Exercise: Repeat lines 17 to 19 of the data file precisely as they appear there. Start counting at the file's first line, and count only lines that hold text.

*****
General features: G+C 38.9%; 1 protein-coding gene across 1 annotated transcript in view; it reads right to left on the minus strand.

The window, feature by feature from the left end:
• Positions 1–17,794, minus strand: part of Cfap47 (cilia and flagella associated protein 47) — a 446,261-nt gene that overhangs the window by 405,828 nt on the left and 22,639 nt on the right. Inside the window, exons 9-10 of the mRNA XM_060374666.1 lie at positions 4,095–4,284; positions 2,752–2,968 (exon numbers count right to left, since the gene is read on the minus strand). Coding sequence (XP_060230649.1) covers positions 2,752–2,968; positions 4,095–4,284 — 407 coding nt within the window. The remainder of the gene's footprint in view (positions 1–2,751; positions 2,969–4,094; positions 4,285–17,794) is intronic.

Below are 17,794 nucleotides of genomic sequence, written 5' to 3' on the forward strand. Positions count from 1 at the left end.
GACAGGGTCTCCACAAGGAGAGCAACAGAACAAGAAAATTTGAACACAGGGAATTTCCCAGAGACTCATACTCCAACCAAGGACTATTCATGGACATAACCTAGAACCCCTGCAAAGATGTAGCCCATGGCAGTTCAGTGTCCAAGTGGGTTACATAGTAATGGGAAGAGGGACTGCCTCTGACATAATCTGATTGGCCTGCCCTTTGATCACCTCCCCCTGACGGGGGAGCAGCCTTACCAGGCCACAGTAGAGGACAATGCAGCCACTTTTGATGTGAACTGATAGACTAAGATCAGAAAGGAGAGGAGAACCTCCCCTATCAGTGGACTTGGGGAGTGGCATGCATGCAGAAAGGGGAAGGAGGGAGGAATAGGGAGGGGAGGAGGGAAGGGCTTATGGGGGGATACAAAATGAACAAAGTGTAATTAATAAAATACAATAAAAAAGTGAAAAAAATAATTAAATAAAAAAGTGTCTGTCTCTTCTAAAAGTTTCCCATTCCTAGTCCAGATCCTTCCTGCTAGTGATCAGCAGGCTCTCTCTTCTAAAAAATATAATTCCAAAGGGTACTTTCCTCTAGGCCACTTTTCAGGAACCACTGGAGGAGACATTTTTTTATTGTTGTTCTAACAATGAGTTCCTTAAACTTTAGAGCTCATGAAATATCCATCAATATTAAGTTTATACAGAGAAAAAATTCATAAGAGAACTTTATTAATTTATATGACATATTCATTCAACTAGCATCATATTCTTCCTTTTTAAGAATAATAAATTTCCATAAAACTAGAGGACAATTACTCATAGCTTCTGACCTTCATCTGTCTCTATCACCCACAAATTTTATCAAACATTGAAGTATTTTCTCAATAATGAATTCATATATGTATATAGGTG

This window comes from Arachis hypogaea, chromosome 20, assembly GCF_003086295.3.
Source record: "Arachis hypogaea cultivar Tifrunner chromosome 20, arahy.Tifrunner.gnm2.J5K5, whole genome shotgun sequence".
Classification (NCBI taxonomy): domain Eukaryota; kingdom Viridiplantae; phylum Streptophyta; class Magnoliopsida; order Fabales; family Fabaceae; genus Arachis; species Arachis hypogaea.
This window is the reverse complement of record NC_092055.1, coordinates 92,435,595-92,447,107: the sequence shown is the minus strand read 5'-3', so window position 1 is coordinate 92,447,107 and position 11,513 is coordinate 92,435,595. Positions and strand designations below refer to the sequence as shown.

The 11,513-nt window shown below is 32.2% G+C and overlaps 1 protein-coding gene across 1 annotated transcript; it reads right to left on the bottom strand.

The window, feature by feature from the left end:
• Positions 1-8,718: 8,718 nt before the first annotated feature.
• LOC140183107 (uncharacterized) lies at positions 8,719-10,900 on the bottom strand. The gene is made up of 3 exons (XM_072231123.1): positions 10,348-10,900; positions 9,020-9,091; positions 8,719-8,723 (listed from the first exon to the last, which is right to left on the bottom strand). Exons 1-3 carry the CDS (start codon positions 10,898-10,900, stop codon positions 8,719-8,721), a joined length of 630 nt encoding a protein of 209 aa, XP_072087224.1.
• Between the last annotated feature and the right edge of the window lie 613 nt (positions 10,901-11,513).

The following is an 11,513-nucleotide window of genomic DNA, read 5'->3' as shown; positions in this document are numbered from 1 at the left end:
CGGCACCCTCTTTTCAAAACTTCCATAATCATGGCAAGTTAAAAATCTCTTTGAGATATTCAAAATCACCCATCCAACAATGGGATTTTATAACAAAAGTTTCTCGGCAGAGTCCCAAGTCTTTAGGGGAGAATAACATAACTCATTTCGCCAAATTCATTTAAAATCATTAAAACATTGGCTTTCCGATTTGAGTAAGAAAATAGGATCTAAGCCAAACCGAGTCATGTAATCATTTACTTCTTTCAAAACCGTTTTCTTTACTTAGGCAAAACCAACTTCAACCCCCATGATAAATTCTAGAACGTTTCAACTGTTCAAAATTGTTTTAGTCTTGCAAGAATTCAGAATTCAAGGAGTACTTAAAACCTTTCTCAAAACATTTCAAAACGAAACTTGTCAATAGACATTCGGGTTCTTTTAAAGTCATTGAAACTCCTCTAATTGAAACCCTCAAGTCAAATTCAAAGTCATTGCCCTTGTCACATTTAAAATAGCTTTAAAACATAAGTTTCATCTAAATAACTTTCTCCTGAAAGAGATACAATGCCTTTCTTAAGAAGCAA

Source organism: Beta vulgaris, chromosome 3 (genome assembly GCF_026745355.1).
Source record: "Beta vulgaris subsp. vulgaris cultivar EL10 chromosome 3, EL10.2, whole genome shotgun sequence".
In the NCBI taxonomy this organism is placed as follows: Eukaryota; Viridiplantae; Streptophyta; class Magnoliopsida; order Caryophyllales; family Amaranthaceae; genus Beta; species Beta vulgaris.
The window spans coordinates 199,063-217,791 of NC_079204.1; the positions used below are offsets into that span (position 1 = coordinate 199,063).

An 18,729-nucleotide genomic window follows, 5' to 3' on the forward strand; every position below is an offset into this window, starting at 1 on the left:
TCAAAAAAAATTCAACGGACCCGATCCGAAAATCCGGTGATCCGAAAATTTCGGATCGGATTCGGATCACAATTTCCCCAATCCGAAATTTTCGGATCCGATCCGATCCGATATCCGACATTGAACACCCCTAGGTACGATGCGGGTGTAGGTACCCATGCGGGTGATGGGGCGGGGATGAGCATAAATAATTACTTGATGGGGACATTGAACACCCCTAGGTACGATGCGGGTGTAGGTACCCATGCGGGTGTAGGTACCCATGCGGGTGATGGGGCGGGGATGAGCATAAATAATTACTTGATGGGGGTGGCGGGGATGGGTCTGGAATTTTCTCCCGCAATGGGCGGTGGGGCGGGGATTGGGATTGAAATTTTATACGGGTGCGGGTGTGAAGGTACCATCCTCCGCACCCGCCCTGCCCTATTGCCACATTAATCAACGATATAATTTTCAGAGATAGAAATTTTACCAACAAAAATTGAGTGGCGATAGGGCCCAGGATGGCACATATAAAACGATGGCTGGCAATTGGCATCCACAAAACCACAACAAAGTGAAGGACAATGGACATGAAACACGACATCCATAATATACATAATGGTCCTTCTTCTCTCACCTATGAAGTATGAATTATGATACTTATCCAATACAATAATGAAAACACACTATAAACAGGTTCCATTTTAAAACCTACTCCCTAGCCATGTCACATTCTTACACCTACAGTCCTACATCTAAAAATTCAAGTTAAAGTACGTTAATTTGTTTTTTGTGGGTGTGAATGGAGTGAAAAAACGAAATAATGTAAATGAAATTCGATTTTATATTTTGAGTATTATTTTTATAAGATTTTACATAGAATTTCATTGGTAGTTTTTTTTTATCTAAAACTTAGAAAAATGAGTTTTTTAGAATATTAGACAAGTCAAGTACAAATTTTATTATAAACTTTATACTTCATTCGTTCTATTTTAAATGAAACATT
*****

Source organism: Beta vulgaris, chromosome 3 (genome assembly GCF_026745355.1).
Source record: "Beta vulgaris subsp. vulgaris cultivar EL10 chromosome 3, EL10.2, whole genome shotgun sequence".
In the NCBI taxonomy this organism is placed as follows: Eukaryota; Viridiplantae; Streptophyta; class Magnoliopsida; order Caryophyllales; family Amaranthaceae; genus Beta; species Beta vulgaris.